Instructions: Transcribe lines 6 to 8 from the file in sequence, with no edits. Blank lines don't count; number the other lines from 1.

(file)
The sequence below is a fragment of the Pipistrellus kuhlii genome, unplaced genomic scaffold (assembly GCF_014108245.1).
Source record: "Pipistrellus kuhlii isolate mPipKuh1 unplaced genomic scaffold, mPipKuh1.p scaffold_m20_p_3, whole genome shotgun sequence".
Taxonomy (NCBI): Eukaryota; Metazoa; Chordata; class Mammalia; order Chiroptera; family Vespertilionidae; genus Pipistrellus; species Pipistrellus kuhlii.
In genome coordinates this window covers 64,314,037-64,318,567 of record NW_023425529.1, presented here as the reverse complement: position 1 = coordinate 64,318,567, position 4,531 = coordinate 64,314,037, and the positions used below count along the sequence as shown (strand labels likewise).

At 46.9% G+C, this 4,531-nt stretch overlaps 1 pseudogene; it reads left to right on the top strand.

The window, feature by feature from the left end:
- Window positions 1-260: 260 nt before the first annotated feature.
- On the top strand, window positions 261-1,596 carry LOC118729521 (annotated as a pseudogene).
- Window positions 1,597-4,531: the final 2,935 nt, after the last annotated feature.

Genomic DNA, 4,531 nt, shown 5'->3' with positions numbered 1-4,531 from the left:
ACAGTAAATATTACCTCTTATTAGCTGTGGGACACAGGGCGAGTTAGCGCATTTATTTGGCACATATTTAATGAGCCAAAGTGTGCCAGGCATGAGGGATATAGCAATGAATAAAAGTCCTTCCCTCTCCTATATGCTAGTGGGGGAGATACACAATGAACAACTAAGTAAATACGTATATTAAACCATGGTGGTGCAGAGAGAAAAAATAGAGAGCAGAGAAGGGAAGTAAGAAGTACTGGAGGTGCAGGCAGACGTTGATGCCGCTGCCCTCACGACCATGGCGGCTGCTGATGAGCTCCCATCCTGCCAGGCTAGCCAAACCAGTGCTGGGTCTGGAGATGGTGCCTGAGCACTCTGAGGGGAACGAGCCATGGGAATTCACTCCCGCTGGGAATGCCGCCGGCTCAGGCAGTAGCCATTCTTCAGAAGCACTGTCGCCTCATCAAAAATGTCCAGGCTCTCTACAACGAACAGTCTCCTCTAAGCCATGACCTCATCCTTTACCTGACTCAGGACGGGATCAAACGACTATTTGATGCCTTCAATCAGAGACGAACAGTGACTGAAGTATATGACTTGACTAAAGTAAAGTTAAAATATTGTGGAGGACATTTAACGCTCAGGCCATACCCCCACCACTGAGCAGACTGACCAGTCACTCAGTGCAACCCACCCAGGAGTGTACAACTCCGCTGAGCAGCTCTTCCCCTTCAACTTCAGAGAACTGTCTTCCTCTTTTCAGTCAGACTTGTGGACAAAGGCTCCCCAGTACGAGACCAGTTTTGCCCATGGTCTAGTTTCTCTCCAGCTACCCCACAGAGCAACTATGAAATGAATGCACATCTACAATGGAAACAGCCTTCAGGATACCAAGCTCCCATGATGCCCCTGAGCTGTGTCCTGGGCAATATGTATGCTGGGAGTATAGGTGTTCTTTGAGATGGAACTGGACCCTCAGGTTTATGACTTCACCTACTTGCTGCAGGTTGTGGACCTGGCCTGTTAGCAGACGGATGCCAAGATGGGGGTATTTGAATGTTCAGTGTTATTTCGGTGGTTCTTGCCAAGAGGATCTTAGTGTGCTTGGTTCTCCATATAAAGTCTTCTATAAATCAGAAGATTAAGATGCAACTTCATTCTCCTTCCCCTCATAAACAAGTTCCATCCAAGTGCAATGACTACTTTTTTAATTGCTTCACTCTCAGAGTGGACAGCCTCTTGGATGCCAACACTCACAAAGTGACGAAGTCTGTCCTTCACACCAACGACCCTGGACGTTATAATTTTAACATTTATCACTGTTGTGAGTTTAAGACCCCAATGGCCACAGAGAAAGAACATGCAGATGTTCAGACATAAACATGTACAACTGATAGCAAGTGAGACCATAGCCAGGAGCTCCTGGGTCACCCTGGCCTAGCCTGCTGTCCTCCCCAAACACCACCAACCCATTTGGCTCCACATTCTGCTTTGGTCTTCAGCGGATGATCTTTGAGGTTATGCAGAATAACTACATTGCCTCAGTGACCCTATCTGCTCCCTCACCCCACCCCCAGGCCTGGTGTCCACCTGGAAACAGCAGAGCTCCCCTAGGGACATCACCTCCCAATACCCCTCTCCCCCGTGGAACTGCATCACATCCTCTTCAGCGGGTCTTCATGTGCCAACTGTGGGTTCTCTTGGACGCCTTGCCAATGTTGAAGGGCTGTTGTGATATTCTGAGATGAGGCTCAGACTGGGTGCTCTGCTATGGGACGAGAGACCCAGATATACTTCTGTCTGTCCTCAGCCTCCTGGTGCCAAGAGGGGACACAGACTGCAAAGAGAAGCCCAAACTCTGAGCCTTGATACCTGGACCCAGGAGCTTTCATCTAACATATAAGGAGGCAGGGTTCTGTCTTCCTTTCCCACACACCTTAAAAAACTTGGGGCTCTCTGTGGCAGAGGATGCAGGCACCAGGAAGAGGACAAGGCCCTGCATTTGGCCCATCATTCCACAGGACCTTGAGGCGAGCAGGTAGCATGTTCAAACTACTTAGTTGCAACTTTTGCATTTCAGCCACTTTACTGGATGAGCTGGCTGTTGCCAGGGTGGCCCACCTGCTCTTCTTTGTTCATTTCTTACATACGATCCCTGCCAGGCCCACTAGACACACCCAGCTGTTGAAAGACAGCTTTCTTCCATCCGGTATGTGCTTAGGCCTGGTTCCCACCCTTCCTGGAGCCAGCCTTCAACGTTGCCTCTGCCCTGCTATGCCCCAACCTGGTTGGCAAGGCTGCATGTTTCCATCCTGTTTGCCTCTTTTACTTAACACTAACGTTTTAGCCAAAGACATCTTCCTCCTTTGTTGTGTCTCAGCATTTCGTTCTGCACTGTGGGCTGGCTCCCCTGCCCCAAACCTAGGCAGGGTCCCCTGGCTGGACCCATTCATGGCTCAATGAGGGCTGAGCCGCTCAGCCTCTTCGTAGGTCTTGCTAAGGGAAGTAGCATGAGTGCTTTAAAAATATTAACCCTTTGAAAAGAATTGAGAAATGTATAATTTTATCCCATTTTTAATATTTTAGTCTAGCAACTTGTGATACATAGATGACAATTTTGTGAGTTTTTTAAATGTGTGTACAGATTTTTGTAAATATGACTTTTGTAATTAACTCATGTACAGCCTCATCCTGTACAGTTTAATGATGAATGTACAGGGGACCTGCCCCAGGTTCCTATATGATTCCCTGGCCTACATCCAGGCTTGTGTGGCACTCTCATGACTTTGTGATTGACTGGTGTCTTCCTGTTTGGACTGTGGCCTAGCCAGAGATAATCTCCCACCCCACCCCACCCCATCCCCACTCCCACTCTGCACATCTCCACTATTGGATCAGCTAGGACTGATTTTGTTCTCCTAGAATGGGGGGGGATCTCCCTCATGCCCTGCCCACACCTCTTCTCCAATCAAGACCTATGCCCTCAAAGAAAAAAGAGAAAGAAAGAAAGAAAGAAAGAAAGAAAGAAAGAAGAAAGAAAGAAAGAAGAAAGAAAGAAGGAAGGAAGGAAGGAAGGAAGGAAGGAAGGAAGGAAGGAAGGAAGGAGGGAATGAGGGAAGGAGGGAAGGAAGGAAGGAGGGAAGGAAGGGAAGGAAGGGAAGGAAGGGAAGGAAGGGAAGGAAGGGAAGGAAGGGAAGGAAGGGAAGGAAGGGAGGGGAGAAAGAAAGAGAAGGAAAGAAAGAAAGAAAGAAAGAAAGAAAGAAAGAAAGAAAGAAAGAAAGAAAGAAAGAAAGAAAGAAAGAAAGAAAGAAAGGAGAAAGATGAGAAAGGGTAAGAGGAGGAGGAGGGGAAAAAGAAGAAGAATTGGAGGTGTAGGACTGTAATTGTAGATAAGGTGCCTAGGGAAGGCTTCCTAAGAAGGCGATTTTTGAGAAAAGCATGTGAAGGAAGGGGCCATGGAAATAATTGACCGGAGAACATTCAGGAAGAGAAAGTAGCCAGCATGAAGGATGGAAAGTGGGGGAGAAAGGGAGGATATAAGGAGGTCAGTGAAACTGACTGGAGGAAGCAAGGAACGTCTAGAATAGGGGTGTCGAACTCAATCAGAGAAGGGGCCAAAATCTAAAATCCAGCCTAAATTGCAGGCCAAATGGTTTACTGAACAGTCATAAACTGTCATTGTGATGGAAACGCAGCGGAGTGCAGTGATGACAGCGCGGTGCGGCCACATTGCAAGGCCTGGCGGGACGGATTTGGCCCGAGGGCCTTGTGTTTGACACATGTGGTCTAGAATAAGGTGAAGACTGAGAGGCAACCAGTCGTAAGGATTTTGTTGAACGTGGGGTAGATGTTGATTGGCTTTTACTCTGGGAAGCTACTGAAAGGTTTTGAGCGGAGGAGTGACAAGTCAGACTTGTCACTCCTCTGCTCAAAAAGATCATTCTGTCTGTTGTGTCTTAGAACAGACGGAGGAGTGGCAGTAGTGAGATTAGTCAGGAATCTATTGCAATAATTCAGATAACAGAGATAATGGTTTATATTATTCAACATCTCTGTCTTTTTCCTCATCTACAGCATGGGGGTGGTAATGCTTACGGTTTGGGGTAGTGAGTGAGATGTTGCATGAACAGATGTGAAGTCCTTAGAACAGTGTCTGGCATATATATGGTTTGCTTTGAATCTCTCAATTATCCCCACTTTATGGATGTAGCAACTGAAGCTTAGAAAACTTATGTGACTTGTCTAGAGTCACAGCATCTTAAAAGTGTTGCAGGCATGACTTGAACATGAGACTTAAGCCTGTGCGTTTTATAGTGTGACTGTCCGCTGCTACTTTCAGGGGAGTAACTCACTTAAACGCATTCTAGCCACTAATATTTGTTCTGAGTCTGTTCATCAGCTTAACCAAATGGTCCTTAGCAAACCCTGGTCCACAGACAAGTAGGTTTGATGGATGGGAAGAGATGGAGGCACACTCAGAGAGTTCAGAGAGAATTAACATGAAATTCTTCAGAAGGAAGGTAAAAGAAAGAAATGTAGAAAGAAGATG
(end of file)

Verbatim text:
The window, feature by feature from the left end:
- Window positions 1-260: 260 nt before the first annotated feature.
- On the top strand, window positions 261-1,596 carry LOC118729521 (annotated as a pseudogene).